After we left the site, a middle-aged gentleman approached us and asked the obvious, if we were American. He struck up a conversation, telling us about his four daughters, one of whom was a physician in Washington DC. Of course he sold rugs and invited us to his shop nearby to have tea, not buy. I needed my nazar to ward off Michael’s evil eye when I said yes. It was a large, nice shop in the heart of the tourist district so I assumed it was overpriced. We had tea, which Michael refused to touch, while the man’s staff brought out rug after rug for me to choose from. One of the men referred to the man as his father. Hmmm, we said, the man told us he had no sons. Ahhhh, but we are all like family here, he replied: a quick recovery or the truth? I chose a thin, yellow and gold modern print rug. The quote was $900 and I continually said no when presented with a lower price. I revealed I’d wanted to spend only $200 or so. We ended up taking the rug for $400. Michael shook his head the whole time and watched like a hawk to be sure our rug wasn’t switched out and was nervous about using our credit card. They packed it in a travel rug bag, which I insisted Michael put in the backpack because I feared it would be a flashing neon “Sucker!” magnet, drawing any and all hucksters to us in an instant. The very minute we left the shop, the rug wholesaler acquaintance from Florida we’d met a couple days earlier was there: how did he do that? When we told him we’d bought a rug and the price, he said he thought we did OK. Not a minute after talking to him, our original rug selling tour guide, Mehir, approached us. He scolded us for buying a rug without visiting him first and told us we were very bad people for not keeping our word. Michael believes it was no coincidence that we kept running into these two other rug guys, especially at that very moment.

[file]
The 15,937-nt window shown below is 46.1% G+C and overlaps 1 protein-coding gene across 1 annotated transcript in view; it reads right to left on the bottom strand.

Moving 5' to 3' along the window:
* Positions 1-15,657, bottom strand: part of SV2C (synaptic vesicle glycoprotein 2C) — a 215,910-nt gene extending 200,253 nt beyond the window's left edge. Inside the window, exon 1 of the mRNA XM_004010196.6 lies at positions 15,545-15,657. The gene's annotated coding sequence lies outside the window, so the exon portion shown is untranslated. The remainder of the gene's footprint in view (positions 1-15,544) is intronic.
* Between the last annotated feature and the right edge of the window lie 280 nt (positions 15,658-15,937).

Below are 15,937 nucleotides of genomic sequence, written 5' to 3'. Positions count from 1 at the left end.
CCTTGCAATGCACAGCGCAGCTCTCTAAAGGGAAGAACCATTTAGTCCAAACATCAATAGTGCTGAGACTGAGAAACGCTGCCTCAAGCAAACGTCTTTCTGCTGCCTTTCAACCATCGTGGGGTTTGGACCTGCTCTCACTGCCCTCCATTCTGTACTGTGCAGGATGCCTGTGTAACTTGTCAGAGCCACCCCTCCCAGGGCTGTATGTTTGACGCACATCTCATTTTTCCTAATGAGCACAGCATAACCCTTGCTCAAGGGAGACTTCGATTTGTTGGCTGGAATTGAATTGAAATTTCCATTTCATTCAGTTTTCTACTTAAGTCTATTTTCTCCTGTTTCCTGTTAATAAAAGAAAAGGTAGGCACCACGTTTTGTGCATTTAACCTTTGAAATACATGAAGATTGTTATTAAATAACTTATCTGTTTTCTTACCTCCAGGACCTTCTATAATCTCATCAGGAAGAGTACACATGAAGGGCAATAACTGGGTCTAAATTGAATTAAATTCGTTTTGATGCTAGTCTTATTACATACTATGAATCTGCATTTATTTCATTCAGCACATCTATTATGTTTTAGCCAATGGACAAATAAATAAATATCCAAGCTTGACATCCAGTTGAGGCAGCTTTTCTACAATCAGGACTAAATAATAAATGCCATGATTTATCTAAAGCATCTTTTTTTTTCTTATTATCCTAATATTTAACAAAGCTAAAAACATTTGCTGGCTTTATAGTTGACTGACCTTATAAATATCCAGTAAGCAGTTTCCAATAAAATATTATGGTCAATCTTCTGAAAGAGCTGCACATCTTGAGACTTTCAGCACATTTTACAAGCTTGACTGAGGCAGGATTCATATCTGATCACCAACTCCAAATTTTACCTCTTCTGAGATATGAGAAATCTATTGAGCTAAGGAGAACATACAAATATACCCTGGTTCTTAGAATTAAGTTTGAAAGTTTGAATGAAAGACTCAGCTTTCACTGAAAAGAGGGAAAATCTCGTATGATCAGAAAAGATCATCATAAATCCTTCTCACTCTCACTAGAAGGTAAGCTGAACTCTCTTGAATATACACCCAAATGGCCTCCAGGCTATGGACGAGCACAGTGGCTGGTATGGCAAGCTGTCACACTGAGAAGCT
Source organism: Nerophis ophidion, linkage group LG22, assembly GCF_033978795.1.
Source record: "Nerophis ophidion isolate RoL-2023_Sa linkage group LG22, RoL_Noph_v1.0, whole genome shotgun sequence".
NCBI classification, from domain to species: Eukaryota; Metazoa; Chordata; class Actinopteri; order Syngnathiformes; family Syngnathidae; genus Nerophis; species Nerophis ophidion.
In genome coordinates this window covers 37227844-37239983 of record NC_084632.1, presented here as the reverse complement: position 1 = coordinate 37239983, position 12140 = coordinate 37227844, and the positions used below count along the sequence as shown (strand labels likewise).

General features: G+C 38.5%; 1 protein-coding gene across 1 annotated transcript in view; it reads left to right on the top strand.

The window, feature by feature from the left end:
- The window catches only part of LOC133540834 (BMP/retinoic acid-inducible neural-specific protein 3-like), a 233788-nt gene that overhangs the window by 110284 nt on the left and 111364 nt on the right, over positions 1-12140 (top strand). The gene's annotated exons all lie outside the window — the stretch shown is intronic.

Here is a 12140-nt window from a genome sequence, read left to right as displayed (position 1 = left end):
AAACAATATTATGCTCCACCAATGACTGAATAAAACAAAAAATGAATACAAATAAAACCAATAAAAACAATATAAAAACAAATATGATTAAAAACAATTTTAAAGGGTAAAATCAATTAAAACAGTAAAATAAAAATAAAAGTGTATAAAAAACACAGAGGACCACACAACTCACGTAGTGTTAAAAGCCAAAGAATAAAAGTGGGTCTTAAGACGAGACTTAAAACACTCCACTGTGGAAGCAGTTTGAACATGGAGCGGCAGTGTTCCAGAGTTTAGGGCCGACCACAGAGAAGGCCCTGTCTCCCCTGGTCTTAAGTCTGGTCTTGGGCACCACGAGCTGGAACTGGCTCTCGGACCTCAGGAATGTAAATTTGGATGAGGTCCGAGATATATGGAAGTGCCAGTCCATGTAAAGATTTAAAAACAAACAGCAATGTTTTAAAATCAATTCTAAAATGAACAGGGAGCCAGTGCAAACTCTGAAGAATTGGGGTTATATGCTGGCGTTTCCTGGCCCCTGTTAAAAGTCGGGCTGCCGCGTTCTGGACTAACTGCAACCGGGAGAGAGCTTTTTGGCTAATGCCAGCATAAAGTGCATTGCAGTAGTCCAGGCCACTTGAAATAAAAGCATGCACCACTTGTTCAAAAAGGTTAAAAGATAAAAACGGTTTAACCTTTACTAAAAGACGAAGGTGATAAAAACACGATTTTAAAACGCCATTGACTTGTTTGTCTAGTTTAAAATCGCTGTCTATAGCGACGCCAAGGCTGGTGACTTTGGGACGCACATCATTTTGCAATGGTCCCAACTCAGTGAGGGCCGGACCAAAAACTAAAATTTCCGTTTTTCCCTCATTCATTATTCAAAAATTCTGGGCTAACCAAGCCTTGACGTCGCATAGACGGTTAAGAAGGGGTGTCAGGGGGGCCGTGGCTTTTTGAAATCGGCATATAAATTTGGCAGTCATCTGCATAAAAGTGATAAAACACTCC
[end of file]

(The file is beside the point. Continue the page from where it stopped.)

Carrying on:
While I liked the carpet and had wanted to shop for one, the whole rug scene from day one until that moment made me feel like I needed a shower. Michael told the kids it was a $400 lesson in salesmanship. We kept wondering if I’d been ripped off or not. Every year, we choose an anniversary present that is something we hope to keep and my intention had been for a rug from Turkey for our 2016 gift. The rug fits perfectly with our dining room décor and is a style I’d pick and I would have likely spent that amount. Weeks later, I decided I didn’t know if I was ripped off but it was a fine memento and I cast off the doubt. Why let those unanswerable and unchangeable concerns ruin a good thing?
Enough for one day? Never! We cleaned up and went to our neighborhood puffy bread restaurant with the rooftop view. Stunning at night! The food turned out to be amazing too. Kamala ordered her usual pasta with butter. When the server brought it to her, he exuberantly described the fish and sauces gracing the pasta. Her face was horror stricken and we wondered how the translation had gone so badly. Then he burst out laughing and produced the plain noodles wading in a pool of mere butter. ‘Twas the highlight of our meals during the vacation!
At that point, I was feeling quite ill, having first noticed a sore throat and cough on the boat. My head starting swimming and I thought I might pass out. I nearly did fall asleep right there and was never more grateful then when I got back to the room and my head finally hit the pillow. Only the sickness eventually plunged my mind from questioning my rug purchase into dreamland.